Lung Cancer

Cancer is a leading cause of death worldwide and accounted for 8.8 million deaths (around 16% of all deaths) in 2015. Lung cancer is the most common cause of cancer-related death in men and women and accounted for 1.7 million deaths in 2015 and accounts for more annual deaths than breast, colon and prostate cancers combined. A major risk factor for lung cancer is tobacco use, but also alcohol consumption, air pollution, poor diet and physical inactivity are main risk factors. Prevention of lung cancer is difficult since symptoms usually arise when the cancer is already in a very late stage. 5-Year survival rates for stage IV lung cancers are reported to be as low as 10%. However, prognosis is a lot better when lung cancer is detected in an early stage. 5-year survival rates for stage I lung cancers are reported to be between 60-80%.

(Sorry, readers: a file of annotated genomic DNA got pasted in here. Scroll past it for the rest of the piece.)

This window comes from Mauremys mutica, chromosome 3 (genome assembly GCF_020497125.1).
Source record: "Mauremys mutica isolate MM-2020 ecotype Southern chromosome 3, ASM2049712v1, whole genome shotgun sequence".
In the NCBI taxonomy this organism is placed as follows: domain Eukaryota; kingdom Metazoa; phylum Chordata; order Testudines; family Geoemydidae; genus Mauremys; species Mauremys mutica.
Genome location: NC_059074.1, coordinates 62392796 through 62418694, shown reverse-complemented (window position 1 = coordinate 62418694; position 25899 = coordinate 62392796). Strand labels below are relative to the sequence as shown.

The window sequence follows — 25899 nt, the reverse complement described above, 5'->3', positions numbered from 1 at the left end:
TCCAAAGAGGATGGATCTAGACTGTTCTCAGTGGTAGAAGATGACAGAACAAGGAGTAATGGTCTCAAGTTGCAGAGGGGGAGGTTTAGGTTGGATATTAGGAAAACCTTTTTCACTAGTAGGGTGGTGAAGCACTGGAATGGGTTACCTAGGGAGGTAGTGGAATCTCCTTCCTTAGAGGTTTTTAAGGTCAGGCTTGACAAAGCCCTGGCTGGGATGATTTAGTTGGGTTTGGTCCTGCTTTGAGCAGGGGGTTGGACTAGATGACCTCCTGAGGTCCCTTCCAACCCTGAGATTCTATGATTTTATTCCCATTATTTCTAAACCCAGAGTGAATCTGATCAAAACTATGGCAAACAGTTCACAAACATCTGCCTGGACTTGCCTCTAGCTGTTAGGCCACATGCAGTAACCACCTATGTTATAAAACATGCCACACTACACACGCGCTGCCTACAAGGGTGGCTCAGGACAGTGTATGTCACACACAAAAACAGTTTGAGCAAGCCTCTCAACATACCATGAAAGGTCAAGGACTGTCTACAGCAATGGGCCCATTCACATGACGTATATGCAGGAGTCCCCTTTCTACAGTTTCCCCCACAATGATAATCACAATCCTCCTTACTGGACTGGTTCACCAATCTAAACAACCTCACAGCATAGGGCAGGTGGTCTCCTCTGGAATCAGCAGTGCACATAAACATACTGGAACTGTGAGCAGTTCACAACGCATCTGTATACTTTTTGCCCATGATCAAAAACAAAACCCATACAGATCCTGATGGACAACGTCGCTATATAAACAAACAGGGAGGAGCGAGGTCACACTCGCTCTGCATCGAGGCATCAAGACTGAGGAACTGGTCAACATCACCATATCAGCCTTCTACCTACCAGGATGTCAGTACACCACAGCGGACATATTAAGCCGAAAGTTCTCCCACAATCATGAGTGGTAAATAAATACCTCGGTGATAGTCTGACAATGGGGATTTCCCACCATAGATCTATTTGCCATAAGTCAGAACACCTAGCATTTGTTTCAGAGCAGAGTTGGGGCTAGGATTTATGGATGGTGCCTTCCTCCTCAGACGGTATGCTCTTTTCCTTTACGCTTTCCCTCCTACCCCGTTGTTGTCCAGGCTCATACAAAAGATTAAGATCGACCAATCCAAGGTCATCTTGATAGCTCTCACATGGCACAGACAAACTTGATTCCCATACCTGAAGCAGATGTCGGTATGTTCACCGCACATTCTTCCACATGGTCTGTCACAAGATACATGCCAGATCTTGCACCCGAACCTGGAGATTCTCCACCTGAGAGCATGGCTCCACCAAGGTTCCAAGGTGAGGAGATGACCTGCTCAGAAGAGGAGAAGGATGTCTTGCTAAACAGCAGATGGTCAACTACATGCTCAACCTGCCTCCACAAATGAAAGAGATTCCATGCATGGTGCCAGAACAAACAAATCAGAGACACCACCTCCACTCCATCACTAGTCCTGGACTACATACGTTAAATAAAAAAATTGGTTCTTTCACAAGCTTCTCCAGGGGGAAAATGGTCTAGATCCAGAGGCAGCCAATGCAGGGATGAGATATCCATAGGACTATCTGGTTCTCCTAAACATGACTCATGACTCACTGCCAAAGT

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Fig. 1. An axial slice of a thin-slice low-dose CT acquisition. The pack of sigarettes which is visible in this examination nicely illustrates the main risk factor for lung cancer: tobacco use.

Low-dose CT Lung Cancer Screening

Because the prognosis is so much better when lung cancer is detected in an early stage, efforts are under way to start low-dose CT screening of high-risk subjects to detect lung cancers in an early stage. Randomized clinical trials (RCTs) are needed to assess the efficacy of lung cancer screening with low-dose chest CT in reducing lung cancer mortality. As of 2000, different lung cancer screening trials using low-dose CT have been conducted. Table 1 shows an overview of the three largest randomized lung cancer trials in the world including the number of subjects, inclusion criteria, control group characteristics and possible result.